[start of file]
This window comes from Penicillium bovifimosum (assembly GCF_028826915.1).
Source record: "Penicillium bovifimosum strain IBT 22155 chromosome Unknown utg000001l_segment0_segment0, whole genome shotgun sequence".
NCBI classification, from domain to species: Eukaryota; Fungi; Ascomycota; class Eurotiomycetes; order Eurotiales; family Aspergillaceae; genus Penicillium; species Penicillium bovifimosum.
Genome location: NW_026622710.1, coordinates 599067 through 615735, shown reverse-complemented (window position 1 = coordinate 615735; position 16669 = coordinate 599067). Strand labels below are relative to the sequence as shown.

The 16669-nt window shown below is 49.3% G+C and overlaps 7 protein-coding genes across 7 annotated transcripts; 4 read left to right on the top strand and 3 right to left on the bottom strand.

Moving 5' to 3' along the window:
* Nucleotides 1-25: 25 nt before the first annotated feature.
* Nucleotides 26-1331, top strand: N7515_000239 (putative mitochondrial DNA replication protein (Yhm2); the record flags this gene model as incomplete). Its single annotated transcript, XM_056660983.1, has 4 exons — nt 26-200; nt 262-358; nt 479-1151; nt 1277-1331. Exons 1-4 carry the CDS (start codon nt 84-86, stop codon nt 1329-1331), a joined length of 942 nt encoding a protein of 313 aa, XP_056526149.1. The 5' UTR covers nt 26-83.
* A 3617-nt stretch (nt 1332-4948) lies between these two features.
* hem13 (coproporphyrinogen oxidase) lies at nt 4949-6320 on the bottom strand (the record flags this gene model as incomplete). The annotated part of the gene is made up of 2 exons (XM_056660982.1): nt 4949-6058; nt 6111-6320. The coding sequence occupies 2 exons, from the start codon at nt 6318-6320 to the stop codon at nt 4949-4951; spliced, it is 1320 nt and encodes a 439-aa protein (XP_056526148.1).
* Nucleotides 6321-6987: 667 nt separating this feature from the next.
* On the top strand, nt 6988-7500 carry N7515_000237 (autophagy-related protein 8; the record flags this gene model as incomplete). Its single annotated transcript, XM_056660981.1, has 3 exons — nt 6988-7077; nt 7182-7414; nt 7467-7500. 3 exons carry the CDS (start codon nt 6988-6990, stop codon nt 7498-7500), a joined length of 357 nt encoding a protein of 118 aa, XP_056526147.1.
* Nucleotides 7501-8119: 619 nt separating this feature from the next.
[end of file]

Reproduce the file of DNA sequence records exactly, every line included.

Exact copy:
This window comes from Penicillium bovifimosum (assembly GCF_028826915.1).
Source record: "Penicillium bovifimosum strain IBT 22155 chromosome Unknown utg000001l_segment0_segment0, whole genome shotgun sequence".
NCBI classification, from domain to species: Eukaryota; Fungi; Ascomycota; class Eurotiomycetes; order Eurotiales; family Aspergillaceae; genus Penicillium; species Penicillium bovifimosum.
Genome location: NW_026622710.1, coordinates 599067 through 615735, shown reverse-complemented (window position 1 = coordinate 615735; position 16669 = coordinate 599067). Strand labels below are relative to the sequence as shown.

The 16669-nt window shown below is 49.3% G+C and overlaps 7 protein-coding genes across 7 annotated transcripts; 4 read left to right on the top strand and 3 right to left on the bottom strand.

Moving 5' to 3' along the window:
* Nucleotides 1-25: 25 nt before the first annotated feature.
* Nucleotides 26-1331, top strand: N7515_000239 (putative mitochondrial DNA replication protein (Yhm2); the record flags this gene model as incomplete). Its single annotated transcript, XM_056660983.1, has 4 exons — nt 26-200; nt 262-358; nt 479-1151; nt 1277-1331. Exons 1-4 carry the CDS (start codon nt 84-86, stop codon nt 1329-1331), a joined length of 942 nt encoding a protein of 313 aa, XP_056526149.1. The 5' UTR covers nt 26-83.
* A 3617-nt stretch (nt 1332-4948) lies between these two features.
* hem13 (coproporphyrinogen oxidase) lies at nt 4949-6320 on the bottom strand (the record flags this gene model as incomplete). The annotated part of the gene is made up of 2 exons (XM_056660982.1): nt 4949-6058; nt 6111-6320. The coding sequence occupies 2 exons, from the start codon at nt 6318-6320 to the stop codon at nt 4949-4951; spliced, it is 1320 nt and encodes a 439-aa protein (XP_056526148.1).
* Nucleotides 6321-6987: 667 nt separating this feature from the next.
* On the top strand, nt 6988-7500 carry N7515_000237 (autophagy-related protein 8; the record flags this gene model as incomplete). Its single annotated transcript, XM_056660981.1, has 3 exons — nt 6988-7077; nt 7182-7414; nt 7467-7500. 3 exons carry the CDS (start codon nt 6988-6990, stop codon nt 7498-7500), a joined length of 357 nt encoding a protein of 118 aa, XP_056526147.1.
* Nucleotides 7501-8119: 619 nt separating this feature from the next.